Indwelling urinary catheterisation is undertaken using an aseptic no-touch technique (ANTT) (Rowley et al, 2010; NICE, 2017). The use of sterile normal saline or sterile water to cleanse the meatal or abdominal skin is normally recommended before inserting the catheter (Healthcare Infection Control Practice Advisory Committee [HICPAC], 2009; Loveday et al, 2014). However, NICE (2017) has recommended that nurses use local policy and guidance for meatal cleansing before urethral catheterisation, without any specific reference to the type of cleansing solution.

There have been some small studies reviewing the benefits of using an antimicrobial solution for meatal cleansing to reduce CAUTIs (Sandle, 2013; Levers, 2014). These have suggested that the use of such solutions may be beneficial, particularly in a community setting as the patient’s home environment can be more challenging from an infection control point of view, than a hospital setting. However, more work is required in this area before a definitive recommendation can be made on the advantages or disadvantages of introducing antimicrobial cleansing as a standard approach in urethral catheterisation. Until then, the best practice recommendation for managing catheter hygiene on a daily basis remains the use of soap and water in the individual’s normal personal hygiene routine (NICE, 2017).


Insertion of a urinary catheter, both suprapubic and urethral, requires the use of an appropriate lubricant so that trauma, discomfort and the risk of infection can be minimised (Loveday et al, 2014). Standard practice across the UK has been to use catheter lubricant gels that contain chlorhexidine (an antiseptic) or lidocaine (an anaesthetic), or a combination of both. However, in recent years there has been an increase in reports of adverse reactions, sensitivities and allergic reactions to chlorhexidine, possibly because of the inclusion of the active ingredient in many everyday household products (Marinho et al, 2013; Wilson, 2016).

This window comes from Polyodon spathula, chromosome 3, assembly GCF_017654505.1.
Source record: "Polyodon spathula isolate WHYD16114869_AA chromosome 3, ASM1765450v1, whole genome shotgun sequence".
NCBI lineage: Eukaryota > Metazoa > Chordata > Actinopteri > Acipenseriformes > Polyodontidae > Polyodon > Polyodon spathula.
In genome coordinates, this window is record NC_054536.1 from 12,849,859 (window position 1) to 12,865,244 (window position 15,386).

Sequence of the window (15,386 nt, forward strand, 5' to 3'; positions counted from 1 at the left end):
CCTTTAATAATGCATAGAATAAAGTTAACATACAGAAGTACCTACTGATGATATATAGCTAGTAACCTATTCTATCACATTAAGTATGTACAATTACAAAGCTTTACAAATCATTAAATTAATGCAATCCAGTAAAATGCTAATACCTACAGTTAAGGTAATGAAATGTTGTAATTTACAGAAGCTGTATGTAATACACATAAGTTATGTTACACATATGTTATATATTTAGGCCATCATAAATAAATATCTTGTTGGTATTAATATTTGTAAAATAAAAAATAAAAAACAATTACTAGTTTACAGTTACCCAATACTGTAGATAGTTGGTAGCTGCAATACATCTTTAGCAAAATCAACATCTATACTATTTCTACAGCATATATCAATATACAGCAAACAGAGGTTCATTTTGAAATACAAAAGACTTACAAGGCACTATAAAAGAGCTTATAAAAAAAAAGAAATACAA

The clinical evidence suggesting that the use of chlorhexidine effectively reduces the incidence of CAUTIs is also limited and inconclusive (Wilson, 2016), with many countries switching to antiseptic-free gels (Williams, 2017). Several studies have outlined the benefits of anaesthetic gels in reducing pain on catheter insertion (Ramakrishnan and Mold, 2004; Kyle, 2009; Tzortzis et al, 2009).

During any assessment for catheterisation, it is the individual nurse’s responsibility to identify any contraindications, sensitivities or allergies that the patient may have to the active ingredients used in lubricating gels. Similarly, the nurse should use the assessment to choose an appropriate catheter for the patient that will ensure that the experience of catheterisation is as safe, effective and comfortable as possible.


Drainage bags

There are a variety of options available to the nurse when choosing a drainage bag to accompany the urinary catheter, both suprapubic and urethral, ranging in capacity from 350mls to 3,000mls. Drainage bags can be single-use or drainable and must be sterile and maintain a closed system to reduce the risk of infection. Drainage bags are generally changed every 5–7 days in line with the manufacturer’s instructions.

The nurse’s choice of drainage bag will depend on (Yates, 2016):
  • Rationale for catheter use — this could be influenced by many factors, such as patient mobility, manual dexterity or eyesight
  • Patient choice
  • Length of tubing required
  • Design and position of the tap
  • The patient’s ability to manage the system
  • The patient’s bladder capacity.
Any drainage bag should be adequately supported with an appropriate device or stand to reduce the weight exerted on the catheter and bladder, which may otherwise cause tissue trauma and increase the risk of infection. Drainage bags should be emptied frequently enough to maintain the flow of urine and prevent reflux, without interrupting the closed drainage system unnecessarily, which could increase the risk of infection (Geng et al, 2012; RCN, 2012). It is recommended that the bags are not allowed to become more than threequarters full (Loveday et al, 2014).